The UK’s chancellor of the exchequer has announced a series of measures to boost electric-vehicle (EV) uptake, while also improving roads and transport links.
In his budget announcement, Rishi Sunak unveiled a £1.3 billion package to reduce pollution from transport. The money will be used to increase the number of charging stations for EVs and to improve air quality in cities, as well as to extend the ‘plug-in car grant’ to help those looking to switch to battery-electric vehicles (BEVs).
This grant, which does not cover plug-in hybrids (PHEVs), will run for another three years thanks to a £403 million cash injection, although the subsidy payment will be cut from £3,500 to £3,000. The scheme was due to end this month, and although reduced, many are relieved that an extension has been granted, especially with BEVs starting to grow their market share.
Alongside this, £500 million will be invested in creating a number of rapid-charging stations around the country, to ensure drivers are never more than 30 miles away from a fast-charge location. At the same time, BEVs over £40,000 will be exempt from the higher vehicle excise duty charges until 2025. The current ‘expensive car supplement’ sees high-end vehicles pay an additional £320 a year, on top of the £145 base charge. With BEVs often more expensive than their traditional-engine counterparts, many view this additional tax as unfair.
The Chancellor also announced £2.1 billion would be made available for grants of £3,000 for any business which qualifies for small business rates relief. The 100% retail discount will be extended to eligible retail businesses, meaning a total 12-month exemption for retail outlets from the 6th April 2020. This is estimated to save each business up to £25,000.
A total of £304 million (€344 million) has also been given to local authorities to take ‘immediate steps to reduce nitrogen dioxide emissions.’ This is a response to councils in cities such as Bristol and Manchester, which have recently proposed banning diesel vehicles from their jurisdiction. However, the chancellor decided against increasing the fuel duty, extending the current freeze by another year. ‘Many people still rely on their cars,’ Sunak told MPs, although the chancellor signalled that the tax would rise in future.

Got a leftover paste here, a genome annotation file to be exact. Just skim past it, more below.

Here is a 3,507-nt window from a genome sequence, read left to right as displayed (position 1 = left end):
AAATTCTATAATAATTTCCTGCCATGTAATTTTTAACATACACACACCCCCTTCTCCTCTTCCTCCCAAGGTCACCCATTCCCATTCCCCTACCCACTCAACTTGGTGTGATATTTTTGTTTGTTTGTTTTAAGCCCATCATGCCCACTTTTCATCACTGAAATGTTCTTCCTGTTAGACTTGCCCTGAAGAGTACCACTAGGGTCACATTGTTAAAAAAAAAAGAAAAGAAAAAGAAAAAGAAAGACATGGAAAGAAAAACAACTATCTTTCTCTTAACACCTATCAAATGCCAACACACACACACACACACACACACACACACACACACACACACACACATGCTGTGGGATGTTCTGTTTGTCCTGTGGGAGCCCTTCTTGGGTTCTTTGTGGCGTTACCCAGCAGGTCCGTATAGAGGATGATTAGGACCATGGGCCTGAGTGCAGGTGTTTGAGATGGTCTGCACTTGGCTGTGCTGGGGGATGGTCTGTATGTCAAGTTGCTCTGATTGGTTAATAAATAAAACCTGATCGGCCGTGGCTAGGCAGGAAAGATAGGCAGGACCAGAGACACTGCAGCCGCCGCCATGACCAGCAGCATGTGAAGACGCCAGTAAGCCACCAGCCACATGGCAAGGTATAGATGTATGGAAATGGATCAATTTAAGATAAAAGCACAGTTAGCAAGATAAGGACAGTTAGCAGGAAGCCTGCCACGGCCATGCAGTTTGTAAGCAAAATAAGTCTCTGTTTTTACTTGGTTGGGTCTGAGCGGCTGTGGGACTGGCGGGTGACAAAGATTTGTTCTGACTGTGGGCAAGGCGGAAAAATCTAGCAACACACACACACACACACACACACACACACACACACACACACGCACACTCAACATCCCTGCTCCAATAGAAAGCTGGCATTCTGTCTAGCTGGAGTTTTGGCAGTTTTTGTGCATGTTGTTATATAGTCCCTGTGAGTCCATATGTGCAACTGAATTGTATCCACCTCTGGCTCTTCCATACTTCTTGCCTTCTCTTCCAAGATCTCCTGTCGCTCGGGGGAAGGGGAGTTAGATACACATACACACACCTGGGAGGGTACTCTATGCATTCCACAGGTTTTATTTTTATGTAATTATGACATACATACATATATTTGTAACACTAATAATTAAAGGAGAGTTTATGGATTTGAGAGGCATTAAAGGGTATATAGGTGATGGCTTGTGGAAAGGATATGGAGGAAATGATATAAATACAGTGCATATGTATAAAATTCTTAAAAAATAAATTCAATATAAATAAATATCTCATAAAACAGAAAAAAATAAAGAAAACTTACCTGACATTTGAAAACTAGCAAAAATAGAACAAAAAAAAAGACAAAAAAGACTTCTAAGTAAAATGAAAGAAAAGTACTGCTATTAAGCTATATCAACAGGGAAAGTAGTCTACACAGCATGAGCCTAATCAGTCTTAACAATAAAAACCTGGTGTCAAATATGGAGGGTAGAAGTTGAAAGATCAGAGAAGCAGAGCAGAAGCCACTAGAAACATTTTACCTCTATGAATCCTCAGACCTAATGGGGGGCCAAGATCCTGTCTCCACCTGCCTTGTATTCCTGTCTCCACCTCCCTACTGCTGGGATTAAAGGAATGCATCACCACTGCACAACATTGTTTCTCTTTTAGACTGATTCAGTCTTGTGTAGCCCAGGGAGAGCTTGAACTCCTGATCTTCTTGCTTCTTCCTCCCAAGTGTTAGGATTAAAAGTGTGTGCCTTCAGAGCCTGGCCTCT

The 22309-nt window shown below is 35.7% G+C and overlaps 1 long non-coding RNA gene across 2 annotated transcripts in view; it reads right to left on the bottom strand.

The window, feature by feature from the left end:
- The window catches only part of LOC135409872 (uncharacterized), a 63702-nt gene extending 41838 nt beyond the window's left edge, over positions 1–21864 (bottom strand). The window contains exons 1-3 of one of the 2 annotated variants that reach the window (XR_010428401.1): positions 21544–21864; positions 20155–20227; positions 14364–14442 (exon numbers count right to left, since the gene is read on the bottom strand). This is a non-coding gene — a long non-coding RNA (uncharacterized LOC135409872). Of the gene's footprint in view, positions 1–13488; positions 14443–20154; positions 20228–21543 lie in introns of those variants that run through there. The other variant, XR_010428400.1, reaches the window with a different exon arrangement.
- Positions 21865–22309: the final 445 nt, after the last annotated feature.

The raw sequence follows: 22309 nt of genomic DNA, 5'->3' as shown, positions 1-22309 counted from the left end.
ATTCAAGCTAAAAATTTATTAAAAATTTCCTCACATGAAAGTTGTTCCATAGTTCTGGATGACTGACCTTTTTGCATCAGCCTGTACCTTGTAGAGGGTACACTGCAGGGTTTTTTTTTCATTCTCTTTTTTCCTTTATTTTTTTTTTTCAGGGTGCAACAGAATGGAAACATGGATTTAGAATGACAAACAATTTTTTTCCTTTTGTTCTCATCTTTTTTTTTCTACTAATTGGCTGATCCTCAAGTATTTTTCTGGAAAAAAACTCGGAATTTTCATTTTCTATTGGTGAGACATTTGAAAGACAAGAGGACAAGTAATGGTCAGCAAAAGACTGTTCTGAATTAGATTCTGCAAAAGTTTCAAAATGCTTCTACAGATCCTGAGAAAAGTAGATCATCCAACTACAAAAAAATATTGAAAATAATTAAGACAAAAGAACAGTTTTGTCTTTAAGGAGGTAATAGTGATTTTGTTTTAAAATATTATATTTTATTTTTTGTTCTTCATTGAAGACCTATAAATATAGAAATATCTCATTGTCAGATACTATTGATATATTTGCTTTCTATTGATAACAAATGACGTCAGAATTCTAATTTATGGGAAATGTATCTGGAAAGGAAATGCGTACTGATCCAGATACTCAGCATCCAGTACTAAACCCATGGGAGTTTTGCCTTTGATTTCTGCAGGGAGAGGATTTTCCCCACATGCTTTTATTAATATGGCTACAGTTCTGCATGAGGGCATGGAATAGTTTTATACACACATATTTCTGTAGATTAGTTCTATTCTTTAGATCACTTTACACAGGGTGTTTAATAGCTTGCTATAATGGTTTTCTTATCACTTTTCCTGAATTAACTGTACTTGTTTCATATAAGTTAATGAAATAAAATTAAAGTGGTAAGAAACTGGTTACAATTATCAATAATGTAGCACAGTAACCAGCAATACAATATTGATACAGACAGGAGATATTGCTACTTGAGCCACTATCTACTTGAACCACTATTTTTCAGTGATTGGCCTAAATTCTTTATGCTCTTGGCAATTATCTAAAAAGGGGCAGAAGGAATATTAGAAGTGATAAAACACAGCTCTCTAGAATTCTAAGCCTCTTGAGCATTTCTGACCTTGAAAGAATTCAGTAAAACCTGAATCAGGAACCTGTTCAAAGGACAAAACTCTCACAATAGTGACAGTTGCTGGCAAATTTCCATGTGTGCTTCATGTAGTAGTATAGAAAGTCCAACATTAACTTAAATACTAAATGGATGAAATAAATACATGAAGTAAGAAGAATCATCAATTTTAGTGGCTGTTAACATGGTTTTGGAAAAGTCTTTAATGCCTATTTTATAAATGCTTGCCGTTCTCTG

There was also a £2.5 billion (€2.8 billion) package announced to fix potholes around the country, while £27 billion (€30.5 billion) will be spent on new road schemes. While environmental groups were not impressed with this measure, the announcement includes work on several roads to reduce severe congestion, while a tunnel on the A303 near Stonehenge, a World Heritage Site, will protect the tourist attraction from pollution and related decay.
Reacting to the Budget, SMMT chief executive Mike Hawes stated that the industry body was pleased with the measures taken on transport, especially given the current situation with the coronavirus.
“We are pleased to see the Chancellor find room in his Budget to help make zero-emission motoring a more viable option for more drivers, essential if we are to begin to meet extremely challenging environmental ambitions,” he said. “The continuation of a plug-in car grant is an essential step in the right direction and, alongside the removal of the premium car surcharge on VED and reduction in company-car tax for these vehicles, as well as a strategic review of national charging infrastructure requirements, should help encourage consumers and support the beginnings of a market transition.”
“It is a welcome move from the government to abolish the rates in the retail sector. Most independent garage businesses have a rateable value of under £51,000, and will benefit greatly from this.” added Stuart James, IGA CEO.
“The cost of running a garage and investing in new equipment, coupled with the shortage of skilled technicians, is a significant concern for garage owners and this measure will be a great help.”